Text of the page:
This is not [Evan’s] first rodeo. We recently saw him fixing up the worn off letters of his own model M. But this time around there’s some clever microcontroller work at play. Apparently mapping 122 keys using an Atmel AVR 32u4 chip (built in USB connectivity) is quite a task. Luckily someone’s already worked out all kinds of good things and is sharing the love with the Soarer’s Keyboard Controller Firmware. Of course it handles scanning, but also includes debounce, muxing, and the trick to scan more keys than the uC has pins for. We still don’t fully understand that bit of it. But [Evan] did post the config file he’s using so perhaps after we get elbow-deep in the code we’ll have a better understanding.
If you give this a try, we want to hear about it. Anyone have any modern keyboards they’re in love with? Leave a comment below.
Take a look around here and you’ll find all kinds of embedded web servers. This one doesn’t look all that interesting, especially because it’s just a NIC plugged into a development board. But for us the interesting part is in how [Andrew Rossignol] chose to format the webpage assets to best utilize the under-powered server.
The project was spawned as part of a class in Internet Embedded Systems which [Andrew] is taking. The board has an ATmega16 microcontroller and he’s using the ever popular ENC28J60 on that Ethernet adapter board. The TuxGraphics TCP/IP Stack takes care of communications with the network.
One constraint which [Andrew] imposed upon himself was to use just a single response which the available RAM limits to about 700 bytes. Any decent webpage needs to have at least some graphics but that’s tough with the size limit. He managed to display an AVR logo by optimizing an SVG in Inkscape then stripped the rest of the cruft using VIM (explained in the demo after the break). With that piece of Linux-fu in his pocket he set to work streamlining the CSS file. The webpage isn’t just static either. He displays the server up-time and even allows the relays and LEDs on the Olimex board to be controlled.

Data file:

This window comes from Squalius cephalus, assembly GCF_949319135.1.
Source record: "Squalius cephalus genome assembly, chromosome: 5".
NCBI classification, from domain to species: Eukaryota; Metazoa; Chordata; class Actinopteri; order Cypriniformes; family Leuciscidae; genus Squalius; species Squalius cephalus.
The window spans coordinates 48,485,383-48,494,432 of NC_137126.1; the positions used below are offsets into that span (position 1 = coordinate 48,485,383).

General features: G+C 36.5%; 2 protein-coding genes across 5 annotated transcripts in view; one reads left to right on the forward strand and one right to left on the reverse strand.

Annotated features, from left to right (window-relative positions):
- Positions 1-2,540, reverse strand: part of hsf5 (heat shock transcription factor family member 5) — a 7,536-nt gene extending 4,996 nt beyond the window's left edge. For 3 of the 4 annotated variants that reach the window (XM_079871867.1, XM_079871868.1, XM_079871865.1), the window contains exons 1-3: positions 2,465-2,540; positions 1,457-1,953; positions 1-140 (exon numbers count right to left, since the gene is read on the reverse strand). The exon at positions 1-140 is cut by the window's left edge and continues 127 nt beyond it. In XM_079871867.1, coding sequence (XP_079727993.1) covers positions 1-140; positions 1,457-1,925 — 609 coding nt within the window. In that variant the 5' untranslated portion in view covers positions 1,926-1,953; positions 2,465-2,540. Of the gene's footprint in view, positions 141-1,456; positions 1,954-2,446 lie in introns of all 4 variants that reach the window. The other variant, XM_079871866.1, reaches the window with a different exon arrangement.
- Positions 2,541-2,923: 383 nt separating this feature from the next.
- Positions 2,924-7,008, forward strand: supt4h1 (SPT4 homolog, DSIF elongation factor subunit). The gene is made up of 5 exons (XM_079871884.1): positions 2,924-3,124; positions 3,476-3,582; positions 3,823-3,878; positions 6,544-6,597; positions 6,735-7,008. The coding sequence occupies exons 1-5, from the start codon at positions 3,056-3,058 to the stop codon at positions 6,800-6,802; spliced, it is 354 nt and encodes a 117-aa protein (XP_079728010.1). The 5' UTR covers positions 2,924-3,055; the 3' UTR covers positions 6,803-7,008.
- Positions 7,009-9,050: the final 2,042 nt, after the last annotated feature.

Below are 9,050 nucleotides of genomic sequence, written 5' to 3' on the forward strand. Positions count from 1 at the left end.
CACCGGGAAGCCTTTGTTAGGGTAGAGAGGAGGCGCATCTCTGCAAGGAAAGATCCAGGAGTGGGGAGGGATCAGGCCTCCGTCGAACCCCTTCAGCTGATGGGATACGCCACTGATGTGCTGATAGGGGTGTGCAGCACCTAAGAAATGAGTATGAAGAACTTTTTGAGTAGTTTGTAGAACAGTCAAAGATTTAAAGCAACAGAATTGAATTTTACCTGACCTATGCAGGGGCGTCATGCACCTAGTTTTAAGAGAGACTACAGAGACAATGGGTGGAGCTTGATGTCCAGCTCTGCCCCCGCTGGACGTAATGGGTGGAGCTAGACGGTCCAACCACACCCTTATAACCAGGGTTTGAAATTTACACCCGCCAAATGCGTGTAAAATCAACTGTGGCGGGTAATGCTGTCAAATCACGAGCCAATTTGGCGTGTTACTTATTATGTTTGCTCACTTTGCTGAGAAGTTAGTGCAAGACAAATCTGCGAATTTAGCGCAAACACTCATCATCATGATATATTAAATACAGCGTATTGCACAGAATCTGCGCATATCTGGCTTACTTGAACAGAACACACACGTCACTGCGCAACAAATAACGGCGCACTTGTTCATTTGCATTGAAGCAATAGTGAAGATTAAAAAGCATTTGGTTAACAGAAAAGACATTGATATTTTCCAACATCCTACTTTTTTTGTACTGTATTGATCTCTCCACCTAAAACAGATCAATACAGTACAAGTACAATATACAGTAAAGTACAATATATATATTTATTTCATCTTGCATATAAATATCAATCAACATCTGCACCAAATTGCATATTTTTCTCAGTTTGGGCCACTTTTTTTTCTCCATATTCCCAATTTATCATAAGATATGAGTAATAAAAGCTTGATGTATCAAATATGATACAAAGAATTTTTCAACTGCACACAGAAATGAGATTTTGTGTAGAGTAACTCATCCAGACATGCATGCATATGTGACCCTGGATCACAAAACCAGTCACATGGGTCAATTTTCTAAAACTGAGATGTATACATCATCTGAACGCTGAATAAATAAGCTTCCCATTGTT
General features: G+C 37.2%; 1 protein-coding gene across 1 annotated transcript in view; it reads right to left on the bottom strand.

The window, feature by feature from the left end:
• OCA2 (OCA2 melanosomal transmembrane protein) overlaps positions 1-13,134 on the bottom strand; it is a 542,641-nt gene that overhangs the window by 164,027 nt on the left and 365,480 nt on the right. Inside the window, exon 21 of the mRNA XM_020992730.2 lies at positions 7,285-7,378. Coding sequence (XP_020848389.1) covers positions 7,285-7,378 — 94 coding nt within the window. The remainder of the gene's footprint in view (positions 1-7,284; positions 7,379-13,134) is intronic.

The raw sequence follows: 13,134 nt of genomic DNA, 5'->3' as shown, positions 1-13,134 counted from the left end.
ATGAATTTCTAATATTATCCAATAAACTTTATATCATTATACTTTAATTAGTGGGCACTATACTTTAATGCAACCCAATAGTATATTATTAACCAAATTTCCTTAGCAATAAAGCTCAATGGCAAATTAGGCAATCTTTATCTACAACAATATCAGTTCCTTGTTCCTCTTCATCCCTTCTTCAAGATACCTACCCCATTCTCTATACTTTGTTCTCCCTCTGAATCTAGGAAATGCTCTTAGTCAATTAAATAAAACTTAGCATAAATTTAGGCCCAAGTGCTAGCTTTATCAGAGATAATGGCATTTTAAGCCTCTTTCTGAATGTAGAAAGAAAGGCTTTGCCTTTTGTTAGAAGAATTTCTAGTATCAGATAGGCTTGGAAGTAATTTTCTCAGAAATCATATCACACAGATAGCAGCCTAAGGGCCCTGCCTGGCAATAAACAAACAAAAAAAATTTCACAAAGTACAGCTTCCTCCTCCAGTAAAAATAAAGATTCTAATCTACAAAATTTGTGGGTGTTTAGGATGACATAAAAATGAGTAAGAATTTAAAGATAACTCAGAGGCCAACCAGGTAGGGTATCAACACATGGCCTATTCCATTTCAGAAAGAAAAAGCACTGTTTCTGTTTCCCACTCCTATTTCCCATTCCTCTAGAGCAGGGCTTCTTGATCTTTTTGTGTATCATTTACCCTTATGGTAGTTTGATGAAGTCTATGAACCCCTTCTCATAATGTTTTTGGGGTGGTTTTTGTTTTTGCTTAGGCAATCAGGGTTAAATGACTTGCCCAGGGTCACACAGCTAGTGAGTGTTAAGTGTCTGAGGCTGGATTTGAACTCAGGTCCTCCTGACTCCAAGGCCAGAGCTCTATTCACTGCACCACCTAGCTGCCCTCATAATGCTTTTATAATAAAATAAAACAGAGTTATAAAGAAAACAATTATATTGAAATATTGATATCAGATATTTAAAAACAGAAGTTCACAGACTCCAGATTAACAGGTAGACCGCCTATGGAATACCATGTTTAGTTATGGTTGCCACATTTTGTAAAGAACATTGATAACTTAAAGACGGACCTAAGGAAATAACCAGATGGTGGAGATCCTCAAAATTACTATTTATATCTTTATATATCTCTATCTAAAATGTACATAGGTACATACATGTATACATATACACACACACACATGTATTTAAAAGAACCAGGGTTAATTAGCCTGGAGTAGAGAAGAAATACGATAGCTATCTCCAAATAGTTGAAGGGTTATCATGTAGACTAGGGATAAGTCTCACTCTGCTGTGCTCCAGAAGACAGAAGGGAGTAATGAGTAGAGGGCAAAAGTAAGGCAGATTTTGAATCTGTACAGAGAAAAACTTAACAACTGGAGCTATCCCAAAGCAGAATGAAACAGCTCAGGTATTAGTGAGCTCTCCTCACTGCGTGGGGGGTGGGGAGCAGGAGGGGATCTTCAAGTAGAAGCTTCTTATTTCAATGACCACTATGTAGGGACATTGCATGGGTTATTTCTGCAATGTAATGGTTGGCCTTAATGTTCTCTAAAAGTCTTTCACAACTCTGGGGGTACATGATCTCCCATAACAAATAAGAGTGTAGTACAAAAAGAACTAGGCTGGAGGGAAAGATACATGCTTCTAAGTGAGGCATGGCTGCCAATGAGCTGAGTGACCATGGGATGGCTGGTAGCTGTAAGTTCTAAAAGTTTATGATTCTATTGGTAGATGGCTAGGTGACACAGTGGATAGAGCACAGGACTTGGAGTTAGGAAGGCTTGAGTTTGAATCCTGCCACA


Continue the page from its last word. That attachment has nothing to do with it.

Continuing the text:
Despite the limitations of the ATmega family they still seem to do some amazing Internet-connected stuff. Here’s one used as a Minecraft server.
Continue reading “Embedded web server is all about clever formatting”
We can’t say the name rolls off the tongue, but it is beginning to look like the OlinuXino is going to happen. Here you can see the prototype hardware booting Android. If this is the first time you’re seeing the hardware you can think of it in the same category as the Raspberry Pi. It’s a butt-kicking ARM platform that comes as a bare-board with which you can do what you please.
Olimex Ltd. put together the offering, which seems to be part of the name mash-up (Olimex + Linux + Arduino?). The board hosts an ARM Cortex-A8 processor which runs at 1 GHz. There’s a half a gigabyte of ram, four USB and one USB-OTG ports, and a big array of breakout pins. One eyebrow-raising choice was not to include an HDMI connector. Instead the board offers VGA and Audio outputs. There is a pin header meant for an LCD screen, as seen in the image above, so it could be that the intention here is for smaller or more portable applications. But like we said, the form factor really lets you do what you want.
Possibly the best part is the price. The target for the top-of-the-line board is 55 Euros (about $68) and that comes with WiFi and 4 GB of NAND storage on the board. There’s a bunch of posts on the project, including a look at the PCB routing work. This link to the A13 tag will give you the widest overview of the work so far.